12/01/2021 - 12:00

Libs, Nats clash on regional spending

12/01/2021 - 12:00


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Tensions have flared between the Liberals and the Nationals ahead of the state election with the two parties butting heads over the future of Royalties for Regions.

Mia Davies says only The Nationals WA are committed to restoring Royalties for Regions. Photo: Gabriel Oliveira

Tensions have flared between the Liberals and the Nationals ahead of the state election with the two parties butting heads over the future of Royalties for Regions.

That comes after the shadow minister for regional development, Steve Thomas, this morning criticised The Nationals WA for viewing the regional development program as a slush fund meant for political purposes.

Dr Thomas argued the Liberals were best placed to manage the fund and made a commitment to balance the program’s spending with appropriate savings elsewhere in the state’s budget.

In response, The Nationals WA leader Mia Davies took aim at both major parties, arguing they were only pretending to care about Royalties for Regions because there was an election on the horizon.

“Our commitment to restoring Royalties for Regions on behalf of the regional families, businesses and communities we represent has never wavered once in opposition or in government,” she said.

“The same cannot be said for the two major city-based political parties.”

Those comments follow years of criticisms levelled at the state government for its management of the Royalties for Regions fund, which had been established under Colin Barnett’s first term as premier.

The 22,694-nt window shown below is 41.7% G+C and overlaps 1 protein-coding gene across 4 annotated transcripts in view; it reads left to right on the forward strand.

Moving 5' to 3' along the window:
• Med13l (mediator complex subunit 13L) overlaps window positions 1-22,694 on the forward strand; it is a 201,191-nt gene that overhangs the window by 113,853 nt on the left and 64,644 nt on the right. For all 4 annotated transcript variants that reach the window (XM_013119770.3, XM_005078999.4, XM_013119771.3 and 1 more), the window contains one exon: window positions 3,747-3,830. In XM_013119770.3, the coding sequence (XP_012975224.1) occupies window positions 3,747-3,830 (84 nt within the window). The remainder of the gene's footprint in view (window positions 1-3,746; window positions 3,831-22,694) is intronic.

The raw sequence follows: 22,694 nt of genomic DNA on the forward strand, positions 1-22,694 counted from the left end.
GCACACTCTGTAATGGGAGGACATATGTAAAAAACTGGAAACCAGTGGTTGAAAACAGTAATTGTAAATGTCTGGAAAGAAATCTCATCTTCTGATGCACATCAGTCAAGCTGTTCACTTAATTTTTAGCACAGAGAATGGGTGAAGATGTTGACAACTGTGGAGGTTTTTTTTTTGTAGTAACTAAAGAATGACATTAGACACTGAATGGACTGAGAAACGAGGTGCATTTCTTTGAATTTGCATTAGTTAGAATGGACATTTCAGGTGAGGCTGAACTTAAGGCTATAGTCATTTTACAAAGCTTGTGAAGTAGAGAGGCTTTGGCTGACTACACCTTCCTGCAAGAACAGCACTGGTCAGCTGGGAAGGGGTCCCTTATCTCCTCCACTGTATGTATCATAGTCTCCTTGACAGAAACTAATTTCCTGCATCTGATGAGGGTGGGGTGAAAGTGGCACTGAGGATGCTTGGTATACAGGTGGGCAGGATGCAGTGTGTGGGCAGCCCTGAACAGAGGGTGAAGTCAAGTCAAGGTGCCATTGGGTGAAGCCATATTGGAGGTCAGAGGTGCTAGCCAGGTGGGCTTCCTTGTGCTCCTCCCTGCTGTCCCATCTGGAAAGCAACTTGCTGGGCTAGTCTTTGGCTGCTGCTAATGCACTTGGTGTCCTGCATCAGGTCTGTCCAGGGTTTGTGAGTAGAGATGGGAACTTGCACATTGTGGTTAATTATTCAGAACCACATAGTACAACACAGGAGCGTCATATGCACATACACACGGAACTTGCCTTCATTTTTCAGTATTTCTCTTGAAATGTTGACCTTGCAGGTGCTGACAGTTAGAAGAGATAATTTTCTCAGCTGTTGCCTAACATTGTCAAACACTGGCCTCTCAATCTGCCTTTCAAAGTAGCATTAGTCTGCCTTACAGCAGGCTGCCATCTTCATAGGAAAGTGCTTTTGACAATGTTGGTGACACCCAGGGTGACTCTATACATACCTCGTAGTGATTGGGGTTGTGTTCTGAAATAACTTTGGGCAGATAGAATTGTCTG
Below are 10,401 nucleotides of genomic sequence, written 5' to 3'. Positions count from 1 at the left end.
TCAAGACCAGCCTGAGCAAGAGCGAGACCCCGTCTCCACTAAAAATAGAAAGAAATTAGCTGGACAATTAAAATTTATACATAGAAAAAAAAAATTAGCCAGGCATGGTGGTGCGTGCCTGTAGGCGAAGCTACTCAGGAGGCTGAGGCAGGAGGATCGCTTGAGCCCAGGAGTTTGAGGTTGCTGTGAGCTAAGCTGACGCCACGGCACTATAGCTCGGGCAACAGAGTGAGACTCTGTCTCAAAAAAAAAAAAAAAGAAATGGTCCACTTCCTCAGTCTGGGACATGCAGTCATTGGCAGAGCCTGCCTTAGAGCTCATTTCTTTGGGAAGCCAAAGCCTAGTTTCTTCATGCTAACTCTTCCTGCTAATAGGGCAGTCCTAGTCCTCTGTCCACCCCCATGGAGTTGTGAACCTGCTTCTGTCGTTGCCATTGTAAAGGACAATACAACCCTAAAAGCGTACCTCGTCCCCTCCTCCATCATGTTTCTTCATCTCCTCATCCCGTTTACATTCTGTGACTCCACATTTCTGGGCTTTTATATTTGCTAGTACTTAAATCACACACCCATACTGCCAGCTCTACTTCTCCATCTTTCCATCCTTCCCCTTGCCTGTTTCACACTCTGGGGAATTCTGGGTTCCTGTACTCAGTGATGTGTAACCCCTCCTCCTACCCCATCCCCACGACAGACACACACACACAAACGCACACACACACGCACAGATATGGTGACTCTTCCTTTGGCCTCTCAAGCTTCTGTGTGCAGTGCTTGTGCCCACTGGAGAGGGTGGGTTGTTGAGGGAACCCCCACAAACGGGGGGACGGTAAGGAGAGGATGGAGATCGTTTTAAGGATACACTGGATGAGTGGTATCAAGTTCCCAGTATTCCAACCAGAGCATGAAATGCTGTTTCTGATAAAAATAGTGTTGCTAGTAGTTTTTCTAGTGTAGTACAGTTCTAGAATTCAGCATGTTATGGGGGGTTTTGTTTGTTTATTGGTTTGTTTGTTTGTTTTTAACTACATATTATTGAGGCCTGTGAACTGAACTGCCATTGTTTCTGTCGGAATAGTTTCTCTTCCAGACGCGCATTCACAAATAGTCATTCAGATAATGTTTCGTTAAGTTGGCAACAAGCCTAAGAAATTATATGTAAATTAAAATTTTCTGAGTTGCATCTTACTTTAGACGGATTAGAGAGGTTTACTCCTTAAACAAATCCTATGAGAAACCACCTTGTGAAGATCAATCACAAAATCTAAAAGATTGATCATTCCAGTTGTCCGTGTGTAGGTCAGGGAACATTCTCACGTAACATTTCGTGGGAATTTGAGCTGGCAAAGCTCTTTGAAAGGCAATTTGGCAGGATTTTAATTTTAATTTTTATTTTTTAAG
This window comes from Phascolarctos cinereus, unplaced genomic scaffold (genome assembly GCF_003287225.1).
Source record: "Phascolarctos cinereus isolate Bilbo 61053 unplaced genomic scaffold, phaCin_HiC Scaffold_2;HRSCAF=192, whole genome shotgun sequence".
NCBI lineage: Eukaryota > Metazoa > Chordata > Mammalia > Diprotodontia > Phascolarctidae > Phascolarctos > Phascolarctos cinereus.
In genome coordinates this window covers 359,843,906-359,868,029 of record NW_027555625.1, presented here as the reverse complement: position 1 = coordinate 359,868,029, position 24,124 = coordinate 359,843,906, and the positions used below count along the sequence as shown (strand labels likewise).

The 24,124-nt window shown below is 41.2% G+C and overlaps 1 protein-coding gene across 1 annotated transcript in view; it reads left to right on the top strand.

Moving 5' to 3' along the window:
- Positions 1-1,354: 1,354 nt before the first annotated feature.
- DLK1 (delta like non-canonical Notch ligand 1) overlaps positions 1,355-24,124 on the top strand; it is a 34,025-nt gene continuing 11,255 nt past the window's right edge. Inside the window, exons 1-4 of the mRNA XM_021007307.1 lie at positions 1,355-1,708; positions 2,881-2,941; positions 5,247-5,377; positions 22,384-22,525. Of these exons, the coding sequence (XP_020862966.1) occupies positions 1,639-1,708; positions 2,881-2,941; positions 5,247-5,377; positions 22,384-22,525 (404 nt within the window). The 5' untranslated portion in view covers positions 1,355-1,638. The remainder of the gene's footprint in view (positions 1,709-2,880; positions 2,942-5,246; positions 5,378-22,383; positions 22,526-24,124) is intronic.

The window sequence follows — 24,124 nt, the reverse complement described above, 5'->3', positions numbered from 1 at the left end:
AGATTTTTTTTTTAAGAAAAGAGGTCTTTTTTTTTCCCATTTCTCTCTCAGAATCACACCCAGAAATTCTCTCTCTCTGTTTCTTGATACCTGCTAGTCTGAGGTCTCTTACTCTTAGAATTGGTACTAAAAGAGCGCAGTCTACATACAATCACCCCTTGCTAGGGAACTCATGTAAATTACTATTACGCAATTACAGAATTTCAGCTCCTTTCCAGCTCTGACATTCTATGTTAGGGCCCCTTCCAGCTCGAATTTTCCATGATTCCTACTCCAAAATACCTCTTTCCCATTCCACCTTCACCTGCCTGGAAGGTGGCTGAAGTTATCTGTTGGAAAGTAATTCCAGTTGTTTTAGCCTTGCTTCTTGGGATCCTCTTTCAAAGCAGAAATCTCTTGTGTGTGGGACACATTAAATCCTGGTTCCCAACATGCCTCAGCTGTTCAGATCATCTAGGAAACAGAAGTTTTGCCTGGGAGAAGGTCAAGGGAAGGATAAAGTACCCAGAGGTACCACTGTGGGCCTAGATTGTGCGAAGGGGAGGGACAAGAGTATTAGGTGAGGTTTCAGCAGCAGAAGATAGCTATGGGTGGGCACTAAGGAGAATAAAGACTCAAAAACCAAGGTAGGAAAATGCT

While the fund is intended to support regional development, with spending capped at $1 billion per year, The Nationals WA has repeatedly criticised the current state government for shifting recurrent expenditure into the fund’s purview.

That includes annual subsidies for Water Corporation and regional TAFEs, as well as funding for regional education, transport and other essential services.

While Ms Davies this morning said that WA Labor had deliberately short-changed regional WA in its management of the fund, she also argued the Liberal Party WA was no better for its pledge to balance new spending with commensurate reductions in cost.

“It is far from a rock-solid promise to deliver the state’s only regional development fund in full,” she said.

The most recent row between the two parties, which governed WA in coalition as recently as 2013, comes approximately two years after former opposition leader Mike Nahan promised to scrap the policy.

While his successor, Liza Harvey, supported the program, Ms Davies told Business News in October of last year that she did not have full confidence in either major party to oversee the fund’s implementation.

Opposition leader Zak Kirkup today said the two parties needed to work together on regional development policy, while Dr Thomas said he remained open to negotiating with the party to ensure the fund’s viability.

The Nationals WA deputy leader Shane Love appeared to dismiss those appeals, though, labelling Royalties for Regions a non-negotiable for the party.

“Reversing the cuts made by Labor and guaranteeing this legislated fund is a priority for government will only happen with The Nationals sitting at the decision-making table,” he said.

Regional Development Minister Allanah MacTiernan sought to capitalise on divisions between the two parties this afternoon, telling reporters WA Labor was the only party with a plan for the state's regions.

“The whole business model of the Liberals and the Nationals simply doesn’t work," she said.

“They’re in competition, they put forward rival budgets.

“As we saw during the Barnett government period, they cannot deliver both of their sets of promises and maintain a sound, integrated budget.”


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